I’ve had the pleasure of keeping company with bowhunters who were deadly skilled with a broadhead but I am a “gun guy”. I’ve spent so much time with those tools that they are, in honesty, part of my nature now. And, while I have seen a shaft do the same work up close, there is something about the argument made with one hundred and sixty eight grains of copper-jacketed lead that is a bit more emphatic, especially at distances measured in football fields. I am normally pragmatic about my tools, loading my regular practice rounds within safe and accurate tolerances but, for hunting, it becomes a ritual of consistency and precision. If you’re trying to kill me, I don’t give a tinker’s damn if I take your jaw off instead of putting you down DRT but an animal deserves a death with minimal suffering. It has done me no wrong and will die for no reason but to put meat in my belly. Everything must be as near to perfect as an imperfect creature such as myself can make it. It’s only right. I owe it.
When I was seventeen, an older kid from the neighborhood tried to recruit me and another friend for a robbery. The story kept morphing to the point where I was exceptionally uncomfortable. I met the two other guys who had recruited him and found they were shifty, stoned and stupid. I agreed to check the area out and found it was actually a drug dealer’s house in the middle of a crowded, narrow and crappy block. On three different days, there were guys both up and down the street “working on their cars”, except the toolboxes were never open and they never had grease on their hands. I refused to take part but it never occurred to me to report it to the police – you just didn’t do that. My friend and the guy who had approached us both were unnerved by my confidence in their failure and chickened out before the chosen day but the two original geniuses went ahead anyway. I never saw either of them again. Rumor mill – the precursor to the Internet – had it that no one else ever did either.
Yesterday, I attended a planning meeting in which three men with advanced degrees argued vehemently over whether or not code refactoring needed to be done this sprint or if it could wait until just prior to candidate release. Our test lead joined in the fray, demanding that naming conventions be standardized so her automated scripts would stop breaking every build. I am pleased to report no weapons were produced and no blood was spilled. It was terrifying but I somehow managed to stay awake. All participants are accounted for today.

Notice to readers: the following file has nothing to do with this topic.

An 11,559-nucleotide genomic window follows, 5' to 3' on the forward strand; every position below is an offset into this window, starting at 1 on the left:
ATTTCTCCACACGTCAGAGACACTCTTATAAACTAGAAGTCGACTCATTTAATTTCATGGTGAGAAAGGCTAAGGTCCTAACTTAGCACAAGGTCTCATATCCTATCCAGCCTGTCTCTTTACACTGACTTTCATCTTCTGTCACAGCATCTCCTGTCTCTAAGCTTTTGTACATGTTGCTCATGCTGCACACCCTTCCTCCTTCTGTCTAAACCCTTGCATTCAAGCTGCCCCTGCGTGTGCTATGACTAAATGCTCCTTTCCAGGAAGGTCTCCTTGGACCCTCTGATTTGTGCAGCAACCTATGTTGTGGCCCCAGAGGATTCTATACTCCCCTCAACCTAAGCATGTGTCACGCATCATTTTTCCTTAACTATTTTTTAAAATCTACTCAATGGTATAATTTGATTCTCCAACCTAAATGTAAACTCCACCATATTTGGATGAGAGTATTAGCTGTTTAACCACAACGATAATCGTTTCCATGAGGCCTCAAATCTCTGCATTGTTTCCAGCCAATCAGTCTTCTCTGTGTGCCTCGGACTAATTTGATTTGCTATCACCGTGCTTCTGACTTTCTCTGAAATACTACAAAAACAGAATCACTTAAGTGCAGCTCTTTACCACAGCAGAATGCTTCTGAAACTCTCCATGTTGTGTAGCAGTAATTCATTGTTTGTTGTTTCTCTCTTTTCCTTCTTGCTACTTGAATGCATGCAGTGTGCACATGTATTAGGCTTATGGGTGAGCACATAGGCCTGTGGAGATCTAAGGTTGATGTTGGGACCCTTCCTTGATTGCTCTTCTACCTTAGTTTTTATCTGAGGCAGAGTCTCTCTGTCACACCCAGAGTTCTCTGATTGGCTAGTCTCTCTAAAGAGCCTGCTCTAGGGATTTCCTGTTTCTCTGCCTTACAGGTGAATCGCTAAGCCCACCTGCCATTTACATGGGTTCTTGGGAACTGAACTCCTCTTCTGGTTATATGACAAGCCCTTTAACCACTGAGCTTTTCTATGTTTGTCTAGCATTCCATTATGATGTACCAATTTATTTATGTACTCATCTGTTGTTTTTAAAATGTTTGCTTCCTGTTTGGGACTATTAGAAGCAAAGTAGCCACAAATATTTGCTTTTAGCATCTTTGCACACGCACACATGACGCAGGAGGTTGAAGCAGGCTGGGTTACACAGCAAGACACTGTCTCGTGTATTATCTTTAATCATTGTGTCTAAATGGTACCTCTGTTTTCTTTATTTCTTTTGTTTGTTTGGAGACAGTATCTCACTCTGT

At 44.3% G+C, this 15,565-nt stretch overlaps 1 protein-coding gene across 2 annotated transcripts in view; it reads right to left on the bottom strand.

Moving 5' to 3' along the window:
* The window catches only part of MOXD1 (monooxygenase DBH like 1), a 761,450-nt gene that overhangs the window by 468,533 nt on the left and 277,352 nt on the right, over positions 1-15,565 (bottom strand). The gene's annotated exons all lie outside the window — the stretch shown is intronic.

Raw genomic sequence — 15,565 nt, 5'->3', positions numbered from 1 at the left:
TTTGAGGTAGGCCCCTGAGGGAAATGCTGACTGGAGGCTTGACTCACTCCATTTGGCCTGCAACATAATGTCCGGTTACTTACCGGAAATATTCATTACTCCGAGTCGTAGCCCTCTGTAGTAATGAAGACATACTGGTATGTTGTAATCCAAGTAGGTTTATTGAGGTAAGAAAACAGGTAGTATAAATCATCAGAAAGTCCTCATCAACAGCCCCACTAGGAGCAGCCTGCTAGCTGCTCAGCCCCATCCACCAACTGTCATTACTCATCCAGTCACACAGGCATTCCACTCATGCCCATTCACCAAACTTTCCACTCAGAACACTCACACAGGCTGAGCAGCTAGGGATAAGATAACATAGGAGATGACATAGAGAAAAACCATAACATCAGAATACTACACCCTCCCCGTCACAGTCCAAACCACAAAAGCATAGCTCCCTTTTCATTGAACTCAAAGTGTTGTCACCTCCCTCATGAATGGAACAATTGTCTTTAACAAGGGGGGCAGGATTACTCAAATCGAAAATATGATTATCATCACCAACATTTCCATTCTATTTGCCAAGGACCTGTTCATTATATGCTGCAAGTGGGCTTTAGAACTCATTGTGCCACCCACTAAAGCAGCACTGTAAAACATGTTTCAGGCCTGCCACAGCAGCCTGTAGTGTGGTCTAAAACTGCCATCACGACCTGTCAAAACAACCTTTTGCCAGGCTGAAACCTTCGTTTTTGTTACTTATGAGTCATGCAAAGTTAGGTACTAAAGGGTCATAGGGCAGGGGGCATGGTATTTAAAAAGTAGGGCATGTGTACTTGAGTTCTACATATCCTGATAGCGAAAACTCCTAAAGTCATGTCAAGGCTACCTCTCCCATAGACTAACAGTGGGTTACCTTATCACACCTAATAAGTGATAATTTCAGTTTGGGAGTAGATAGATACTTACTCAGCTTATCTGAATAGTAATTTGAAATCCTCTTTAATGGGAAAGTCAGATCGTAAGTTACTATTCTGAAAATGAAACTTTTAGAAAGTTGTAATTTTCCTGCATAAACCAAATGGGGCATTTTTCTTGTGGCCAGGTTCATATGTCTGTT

I really don’t know how I got here from there. Here is better, I know, but… there is something lacking.
I want to indulge myself. Challenge myself. Get back out in the real world, into the wet mist, away from mundane mendacity of my current life, sterile and perfunctory in my technological bubble. Closer to sincerity, to finality, to beauty.
I’ve cycled through Haydn all the way to Cypress Hill. “Insane in the Brain”. Yeah. I can relate. Ah. Shifting gears again – J.S. Bach’s “Keyboard Concerto #5” this time.
When existential questions arise, I tell people that who you “really are” lives in your silences – when the voices in your head stop jabbering. When you are plummeting towards the earth. When you are single-mindedly pursuing on foot with murder in your heart. When that heart pauses in its beating but your oxygenated brain can still process thoughts. When you hold your firstborn child in your arms, fresh from the womb of the woman you have chosen for your mate. When you hear an ER doc use the phrase “overnight for observation” in reference to your infant son who just vomited blood. My problem is that I’ve been in all those situations and “who I was” was different each time yet each one was true. Perplexing.
It’s hard to keep up with my shifts at times, certainly, but I’m somehow still good in my skin. Even a skin full of random shifts… and old scars… and new tickles.
It’s clearing up a little but still overcast and grey. I can’t help but wonder if any of the trail has been washed away. How much may still remain. I’ll just take a little break and check. Not too far, maybe over the fence just a little, where the tree canopy is coming back. A hundred yards… maybe two. Don’t want to get in trouble or anything. Just want… you know… to see.
Ah, Beethoven’s Violin Concerto in D Major! I love this rondo more than Schubert’s….